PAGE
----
sudo mkdir /var/vm/sleepimage


Disable other hibernation options
sudo pmset -a standby 0
sudo pmset -a autopoweroff 0
sudo pmset powernap 0
sudo pmset proximitywake 0


This is what my system power settings look like in Terminal:

EdwardsiMac1Cat ~ % sudo pmset -g​
Password:​
System-wide power settings:​
Currently in use:​
standby 0​
Sleep On Power Button 1​
womp 1​
hibernatefile /var/vm/sleepimage​
powernap 0​
networkoversleep 0​
disksleep 10​
standbydelayhigh 86400​
sleep 30 (sleep prevented by sharingd)​
autopoweroffdelay 259200​
hibernatemode 0​
autopoweroff 0​
ttyskeepawake 1​
displaysleep 30​
highstandbythreshold 50​
standbydelaylow 86400​
EdwardsiMac1Cat ~ %​

Not sure if running these commands will help but it won't hurt to try them.

In regards your first post in this thread:

M.2 Socket compatibility:
Just so you know the CNVI connector on your motherboard is not suitable for use with an NVME drive, it may take a M.2 SSD, but the see these extracts from a M.2 guide:

Keys & Sockets:
An M.2 SSD is "keyed" to prevent insertion of a card connector (male) to an incompatible socket (female) on the host. The M.2 specification identifies 12 key IDs on the module card and socket interface but M.2 SSDs typically use three common keys: B, M, and B+M. You may find the key type labeled on or near the edge connector (or gold fingers) of the SSD. Before deploying M.2 SSDs, determine the type of socket on the host and check the module connector keying, as each connector should be inserted only in the appropriate socket.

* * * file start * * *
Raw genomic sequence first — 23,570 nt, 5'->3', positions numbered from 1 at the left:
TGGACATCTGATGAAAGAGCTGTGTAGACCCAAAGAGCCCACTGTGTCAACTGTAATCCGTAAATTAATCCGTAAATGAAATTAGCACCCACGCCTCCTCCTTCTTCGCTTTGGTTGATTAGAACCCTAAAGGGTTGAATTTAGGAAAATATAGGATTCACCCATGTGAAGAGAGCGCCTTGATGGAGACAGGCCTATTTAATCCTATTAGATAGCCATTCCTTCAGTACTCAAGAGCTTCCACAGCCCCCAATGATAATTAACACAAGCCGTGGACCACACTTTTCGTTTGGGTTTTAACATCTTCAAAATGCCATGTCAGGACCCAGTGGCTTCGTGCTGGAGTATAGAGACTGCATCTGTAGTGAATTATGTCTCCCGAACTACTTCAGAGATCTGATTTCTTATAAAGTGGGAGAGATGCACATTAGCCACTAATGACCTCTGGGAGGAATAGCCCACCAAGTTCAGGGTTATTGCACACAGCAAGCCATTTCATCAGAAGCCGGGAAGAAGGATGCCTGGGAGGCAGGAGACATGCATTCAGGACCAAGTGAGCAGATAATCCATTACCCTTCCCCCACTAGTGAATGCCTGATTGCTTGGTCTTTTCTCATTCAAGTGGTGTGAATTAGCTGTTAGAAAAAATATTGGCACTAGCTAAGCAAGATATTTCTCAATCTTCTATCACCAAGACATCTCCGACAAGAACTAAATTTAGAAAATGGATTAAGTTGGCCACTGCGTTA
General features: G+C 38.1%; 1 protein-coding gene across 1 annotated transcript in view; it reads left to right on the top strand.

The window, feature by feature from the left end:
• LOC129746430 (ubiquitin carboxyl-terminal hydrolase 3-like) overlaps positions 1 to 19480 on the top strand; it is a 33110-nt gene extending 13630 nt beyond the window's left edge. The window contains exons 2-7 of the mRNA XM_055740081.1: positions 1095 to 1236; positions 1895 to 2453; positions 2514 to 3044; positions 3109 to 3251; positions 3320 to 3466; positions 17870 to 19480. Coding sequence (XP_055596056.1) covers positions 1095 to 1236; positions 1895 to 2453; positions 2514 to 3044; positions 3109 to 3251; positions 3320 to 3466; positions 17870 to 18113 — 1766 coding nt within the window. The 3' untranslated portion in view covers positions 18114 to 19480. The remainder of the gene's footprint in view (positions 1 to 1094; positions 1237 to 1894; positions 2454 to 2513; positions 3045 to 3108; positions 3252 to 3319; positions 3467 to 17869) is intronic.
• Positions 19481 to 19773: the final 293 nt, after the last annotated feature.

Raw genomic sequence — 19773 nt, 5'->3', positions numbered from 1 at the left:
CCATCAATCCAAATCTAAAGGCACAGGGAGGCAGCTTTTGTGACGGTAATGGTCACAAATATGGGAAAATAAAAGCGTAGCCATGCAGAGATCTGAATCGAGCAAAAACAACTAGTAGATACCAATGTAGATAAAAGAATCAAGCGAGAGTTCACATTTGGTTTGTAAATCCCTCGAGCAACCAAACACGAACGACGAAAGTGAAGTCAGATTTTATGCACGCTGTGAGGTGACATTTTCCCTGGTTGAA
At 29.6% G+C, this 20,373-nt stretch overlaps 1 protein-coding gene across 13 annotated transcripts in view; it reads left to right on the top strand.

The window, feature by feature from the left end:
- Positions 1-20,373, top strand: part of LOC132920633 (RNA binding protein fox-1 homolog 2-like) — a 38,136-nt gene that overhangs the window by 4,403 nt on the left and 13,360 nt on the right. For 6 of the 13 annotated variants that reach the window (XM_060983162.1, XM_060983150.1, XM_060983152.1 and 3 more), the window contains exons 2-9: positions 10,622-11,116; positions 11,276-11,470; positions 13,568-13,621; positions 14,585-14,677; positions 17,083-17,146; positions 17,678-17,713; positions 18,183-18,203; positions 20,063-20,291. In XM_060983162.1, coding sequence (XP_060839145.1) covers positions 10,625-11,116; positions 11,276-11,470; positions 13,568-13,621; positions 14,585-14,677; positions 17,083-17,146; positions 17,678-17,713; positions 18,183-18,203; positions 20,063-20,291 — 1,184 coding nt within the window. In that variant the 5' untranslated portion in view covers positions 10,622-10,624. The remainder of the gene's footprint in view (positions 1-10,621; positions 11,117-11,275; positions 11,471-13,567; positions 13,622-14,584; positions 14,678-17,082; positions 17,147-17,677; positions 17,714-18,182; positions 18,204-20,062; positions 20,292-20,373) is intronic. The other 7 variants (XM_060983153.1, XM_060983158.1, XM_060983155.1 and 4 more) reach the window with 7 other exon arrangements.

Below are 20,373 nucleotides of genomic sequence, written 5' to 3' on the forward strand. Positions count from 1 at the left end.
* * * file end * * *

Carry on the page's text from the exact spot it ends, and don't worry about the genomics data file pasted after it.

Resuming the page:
M.2 SATA SSDs can be B+M-keyed (so they can fit in sockets for B-keyed and M-keyed modules), while M.2 NVMe SSDs for PCIe 3.0 x4 lane are M-keyed.


de140a6027c54081bbf8f2e60c6d6562.jpg

M.2 connectors on the host are called "sockets." Each socket has a unique mechanical key, and modules are not interchangeable between sockets. According to PCI Express M.2 Specifications Rev. 1.1, the sockets are distinguished as follows:
  • Socket 1: Connectivity (CNVI) socket for Wi-Fi®, Bluetooth®, NFC (near-field communication) or Wi-Gig.